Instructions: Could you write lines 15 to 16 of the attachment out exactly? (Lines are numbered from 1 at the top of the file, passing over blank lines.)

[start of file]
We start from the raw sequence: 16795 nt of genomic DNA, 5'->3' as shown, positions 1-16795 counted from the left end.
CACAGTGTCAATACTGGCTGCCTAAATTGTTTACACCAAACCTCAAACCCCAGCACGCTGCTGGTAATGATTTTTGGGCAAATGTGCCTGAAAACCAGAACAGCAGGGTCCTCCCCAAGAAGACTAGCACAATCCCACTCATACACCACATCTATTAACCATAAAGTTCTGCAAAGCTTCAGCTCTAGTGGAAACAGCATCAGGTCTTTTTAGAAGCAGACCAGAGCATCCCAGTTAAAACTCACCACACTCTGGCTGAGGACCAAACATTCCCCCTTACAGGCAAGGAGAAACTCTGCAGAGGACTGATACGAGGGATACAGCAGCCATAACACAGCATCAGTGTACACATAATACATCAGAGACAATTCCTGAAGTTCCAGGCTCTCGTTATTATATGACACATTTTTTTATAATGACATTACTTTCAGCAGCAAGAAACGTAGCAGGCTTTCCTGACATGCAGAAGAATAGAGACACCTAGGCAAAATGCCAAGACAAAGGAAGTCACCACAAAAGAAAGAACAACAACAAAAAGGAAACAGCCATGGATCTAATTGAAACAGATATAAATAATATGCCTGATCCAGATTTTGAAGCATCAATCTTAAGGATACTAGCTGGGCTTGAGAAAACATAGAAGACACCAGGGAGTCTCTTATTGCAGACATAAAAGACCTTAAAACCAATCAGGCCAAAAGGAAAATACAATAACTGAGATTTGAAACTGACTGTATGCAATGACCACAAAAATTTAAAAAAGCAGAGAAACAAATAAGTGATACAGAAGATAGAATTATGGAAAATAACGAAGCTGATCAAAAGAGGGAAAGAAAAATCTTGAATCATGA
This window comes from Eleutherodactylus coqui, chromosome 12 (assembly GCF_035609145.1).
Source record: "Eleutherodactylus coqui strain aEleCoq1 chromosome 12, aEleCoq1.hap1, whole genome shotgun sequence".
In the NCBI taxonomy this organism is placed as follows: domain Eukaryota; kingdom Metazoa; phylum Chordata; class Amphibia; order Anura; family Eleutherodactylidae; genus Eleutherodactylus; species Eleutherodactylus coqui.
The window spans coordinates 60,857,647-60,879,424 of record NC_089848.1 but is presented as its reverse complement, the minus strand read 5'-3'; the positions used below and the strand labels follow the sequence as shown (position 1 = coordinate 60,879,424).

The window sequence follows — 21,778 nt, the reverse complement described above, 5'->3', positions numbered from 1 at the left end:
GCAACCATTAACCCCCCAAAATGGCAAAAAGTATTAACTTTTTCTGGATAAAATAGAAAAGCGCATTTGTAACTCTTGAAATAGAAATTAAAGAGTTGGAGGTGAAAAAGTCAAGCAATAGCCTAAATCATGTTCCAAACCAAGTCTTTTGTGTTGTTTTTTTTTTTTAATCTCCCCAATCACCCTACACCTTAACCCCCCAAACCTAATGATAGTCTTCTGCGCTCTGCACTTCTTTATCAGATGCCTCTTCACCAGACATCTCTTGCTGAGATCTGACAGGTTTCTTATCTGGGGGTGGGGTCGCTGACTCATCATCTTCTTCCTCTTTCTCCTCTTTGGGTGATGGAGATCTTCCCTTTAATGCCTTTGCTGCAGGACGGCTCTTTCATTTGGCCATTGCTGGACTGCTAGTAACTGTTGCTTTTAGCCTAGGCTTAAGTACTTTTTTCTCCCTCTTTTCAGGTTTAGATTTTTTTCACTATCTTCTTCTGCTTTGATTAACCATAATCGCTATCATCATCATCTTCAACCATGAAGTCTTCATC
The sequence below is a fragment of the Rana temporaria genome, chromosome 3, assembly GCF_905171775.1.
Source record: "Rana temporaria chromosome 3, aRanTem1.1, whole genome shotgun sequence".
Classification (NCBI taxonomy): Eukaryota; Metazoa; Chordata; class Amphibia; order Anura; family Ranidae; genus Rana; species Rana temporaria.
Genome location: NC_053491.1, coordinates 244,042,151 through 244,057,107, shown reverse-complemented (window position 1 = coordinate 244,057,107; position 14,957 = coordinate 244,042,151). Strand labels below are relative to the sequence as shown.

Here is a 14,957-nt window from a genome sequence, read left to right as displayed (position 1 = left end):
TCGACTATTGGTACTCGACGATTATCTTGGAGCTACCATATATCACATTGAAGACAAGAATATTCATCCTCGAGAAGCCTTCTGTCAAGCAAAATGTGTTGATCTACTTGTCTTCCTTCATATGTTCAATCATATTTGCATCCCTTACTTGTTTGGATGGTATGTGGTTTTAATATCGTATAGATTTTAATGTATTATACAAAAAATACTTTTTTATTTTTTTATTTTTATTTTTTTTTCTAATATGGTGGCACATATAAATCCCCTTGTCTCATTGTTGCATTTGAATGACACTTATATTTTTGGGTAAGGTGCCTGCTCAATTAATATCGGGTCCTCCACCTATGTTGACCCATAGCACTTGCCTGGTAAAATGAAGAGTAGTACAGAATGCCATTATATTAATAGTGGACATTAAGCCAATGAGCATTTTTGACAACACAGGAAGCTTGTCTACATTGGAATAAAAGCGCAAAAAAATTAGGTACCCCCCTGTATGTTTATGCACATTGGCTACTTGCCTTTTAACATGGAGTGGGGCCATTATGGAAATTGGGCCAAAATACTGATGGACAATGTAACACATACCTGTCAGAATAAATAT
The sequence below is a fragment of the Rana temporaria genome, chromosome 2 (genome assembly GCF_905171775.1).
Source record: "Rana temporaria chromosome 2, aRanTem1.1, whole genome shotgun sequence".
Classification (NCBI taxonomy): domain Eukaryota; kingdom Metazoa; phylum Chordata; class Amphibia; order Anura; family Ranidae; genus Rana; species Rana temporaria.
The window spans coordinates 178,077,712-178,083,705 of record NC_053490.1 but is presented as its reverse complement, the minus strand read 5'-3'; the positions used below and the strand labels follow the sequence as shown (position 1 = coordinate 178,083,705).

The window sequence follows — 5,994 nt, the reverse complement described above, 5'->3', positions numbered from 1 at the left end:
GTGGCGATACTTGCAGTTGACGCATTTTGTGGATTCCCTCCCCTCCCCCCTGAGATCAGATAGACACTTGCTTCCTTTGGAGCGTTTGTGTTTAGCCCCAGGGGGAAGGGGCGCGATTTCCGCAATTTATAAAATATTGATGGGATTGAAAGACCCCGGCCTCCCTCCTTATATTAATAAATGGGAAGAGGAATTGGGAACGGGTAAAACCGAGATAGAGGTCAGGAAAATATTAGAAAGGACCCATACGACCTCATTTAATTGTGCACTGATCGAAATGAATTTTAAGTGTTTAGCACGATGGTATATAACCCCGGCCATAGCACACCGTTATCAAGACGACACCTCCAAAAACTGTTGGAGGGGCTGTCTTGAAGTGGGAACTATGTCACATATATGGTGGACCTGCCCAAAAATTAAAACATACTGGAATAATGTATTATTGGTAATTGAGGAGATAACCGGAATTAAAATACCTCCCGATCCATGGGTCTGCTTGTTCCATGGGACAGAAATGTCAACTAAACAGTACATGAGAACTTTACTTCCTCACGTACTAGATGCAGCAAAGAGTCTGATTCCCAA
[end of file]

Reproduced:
The sequence below is a fragment of the Rana temporaria genome, chromosome 2 (genome assembly GCF_905171775.1).
Source record: "Rana temporaria chromosome 2, aRanTem1.1, whole genome shotgun sequence".